Disappointing news this weekend, as it appears that the Proud Bird restaurant, an LAX staple, is set to close on Nov. 21. The Los Angeles Times has the details:
The biggest names in aerospace have sat at the bar here to watch the planes land, people such as Jimmy Doolittle, Charles Lindbergh and Neil Armstrong.
But the Proud Bird's days may be numbered.
John Tallichet, the current owner and son of the late founder, said it will close Nov. 21, after an unsuccessful two-year effort to negotiate a new lease from the property owners, Los Angeles World Airports.
The city airport commission says it can't help the historic gathering place, saying that federal law, which controls some aspects of airport operations, requires current market value for rents.
Although Boeing Co., Northrop Grumman Corp., the Aerospace Corp. and Raytheon Co. all have major facilities nearby, the industry is much smaller than in its heyday and less able to support the red-meat-and-fish dining room.
Nonetheless, supporters of the restaurant are outraged by the upcoming closure, saying that it would mean the loss of an important piece of Los Angeles' history.
We visited the Proud Bird a while ago, but I never got around to writing a Rate-A-Restaurant review. Better late than never:
Restaurant: Proud Bird
Location: 11022 Aviation Blvd. (LAX)
Type of restaurant: American
We stipulated: A while back when my parents were in town, we decided to do lunch at the Proud Bird (vs. my parents' usual LAX stop at the nearby In N' Out). I knew my dad the Air Force vet and aviation pro would enjoy the environs, and the Blogger Kid would enjoy watching the planes from the window.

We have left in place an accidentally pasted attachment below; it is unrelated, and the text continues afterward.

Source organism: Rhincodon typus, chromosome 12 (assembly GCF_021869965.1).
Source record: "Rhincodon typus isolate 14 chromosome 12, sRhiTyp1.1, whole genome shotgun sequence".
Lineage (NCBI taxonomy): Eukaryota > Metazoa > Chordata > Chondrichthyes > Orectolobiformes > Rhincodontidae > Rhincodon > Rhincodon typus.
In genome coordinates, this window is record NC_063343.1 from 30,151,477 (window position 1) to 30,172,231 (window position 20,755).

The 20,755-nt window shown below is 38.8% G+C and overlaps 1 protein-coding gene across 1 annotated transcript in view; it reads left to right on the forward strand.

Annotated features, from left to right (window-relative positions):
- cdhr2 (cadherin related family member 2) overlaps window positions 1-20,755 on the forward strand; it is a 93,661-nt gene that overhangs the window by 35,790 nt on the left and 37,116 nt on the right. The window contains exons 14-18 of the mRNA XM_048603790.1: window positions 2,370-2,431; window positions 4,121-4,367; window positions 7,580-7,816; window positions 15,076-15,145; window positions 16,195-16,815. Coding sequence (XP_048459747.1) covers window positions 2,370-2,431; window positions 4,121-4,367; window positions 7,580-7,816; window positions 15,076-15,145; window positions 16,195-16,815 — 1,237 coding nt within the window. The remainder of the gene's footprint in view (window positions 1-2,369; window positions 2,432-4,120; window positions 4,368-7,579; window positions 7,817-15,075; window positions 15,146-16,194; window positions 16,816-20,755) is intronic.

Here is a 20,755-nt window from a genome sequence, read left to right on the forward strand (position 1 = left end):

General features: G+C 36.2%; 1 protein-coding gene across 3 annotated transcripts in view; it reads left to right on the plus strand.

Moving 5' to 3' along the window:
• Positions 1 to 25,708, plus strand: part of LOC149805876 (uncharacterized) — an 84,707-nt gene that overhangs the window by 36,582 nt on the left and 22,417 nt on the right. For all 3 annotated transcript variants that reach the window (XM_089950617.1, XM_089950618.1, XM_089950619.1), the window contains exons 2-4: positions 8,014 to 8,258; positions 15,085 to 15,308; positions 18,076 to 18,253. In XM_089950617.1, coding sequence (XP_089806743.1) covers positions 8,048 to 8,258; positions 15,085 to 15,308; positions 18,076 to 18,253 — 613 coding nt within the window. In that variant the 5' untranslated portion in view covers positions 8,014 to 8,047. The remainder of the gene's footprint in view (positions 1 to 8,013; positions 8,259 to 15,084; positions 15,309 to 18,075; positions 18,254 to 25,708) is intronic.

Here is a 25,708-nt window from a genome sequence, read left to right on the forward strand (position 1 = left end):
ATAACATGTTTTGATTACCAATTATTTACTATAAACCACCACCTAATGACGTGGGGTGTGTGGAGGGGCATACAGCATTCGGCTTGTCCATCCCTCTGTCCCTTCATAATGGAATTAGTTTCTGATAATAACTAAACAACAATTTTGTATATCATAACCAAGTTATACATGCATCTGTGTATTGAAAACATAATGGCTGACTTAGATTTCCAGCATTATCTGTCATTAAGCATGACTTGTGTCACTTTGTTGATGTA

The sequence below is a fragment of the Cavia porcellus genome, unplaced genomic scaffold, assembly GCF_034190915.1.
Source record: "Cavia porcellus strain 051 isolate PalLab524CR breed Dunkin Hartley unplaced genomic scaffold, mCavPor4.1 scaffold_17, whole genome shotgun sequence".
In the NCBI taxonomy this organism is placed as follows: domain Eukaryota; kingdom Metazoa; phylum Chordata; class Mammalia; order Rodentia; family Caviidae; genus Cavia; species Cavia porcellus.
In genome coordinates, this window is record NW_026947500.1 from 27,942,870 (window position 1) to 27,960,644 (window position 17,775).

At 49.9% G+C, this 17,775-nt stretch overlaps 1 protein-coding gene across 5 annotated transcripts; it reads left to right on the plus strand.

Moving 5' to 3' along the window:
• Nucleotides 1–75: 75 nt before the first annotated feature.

They stipulated: "A tribute to the evolution of modern aviation, The Proud Bird Restaurant is located right next to one of Los Angeles International Airport's (LAX) approach runways, affording diners a one-of-a-kind, front-row view of airplanes coming in for a landing." Also: "As a tenant of the Los Angeles Department of Airports, the Proud Bird is governed by the Living Wage Ordinance of the City of Los Angeles. In order to assist us in honoring the Living Wage Ordinance, and in lieu of raising menu prices, we assess a 15% fee on all sales. None of this fee is paid as a gratuity to employees. We invite you to leave a gratuity separately. Your understanding and continued patronage is greatly appreciated."
What we ordered: Beer battered fish and chips (Tartar sauce, french fries, malt vinegar) $12; French picnic (Choice of soup or salad, served with a half Turkey & Avocado Club) $10; Prime rib sandwich (Carved to order prime rib on a toasted French baguette, served au jus and creamy horseradish) $13
High point: The views, naturally. Plus, the inside of the Proud Bird is an aviation museum of sorts. It's a shame that all of this stuff may disappear from public view.
Low point: Nothing all that interesting food-wise here -- the lunch entrees are pretty basic.
Overall impression: A unique spot and a trip back to the golden age of aviation and Los Angeles' aerospace industry.
Will we return: Looks like that may be impossible, unfortunately.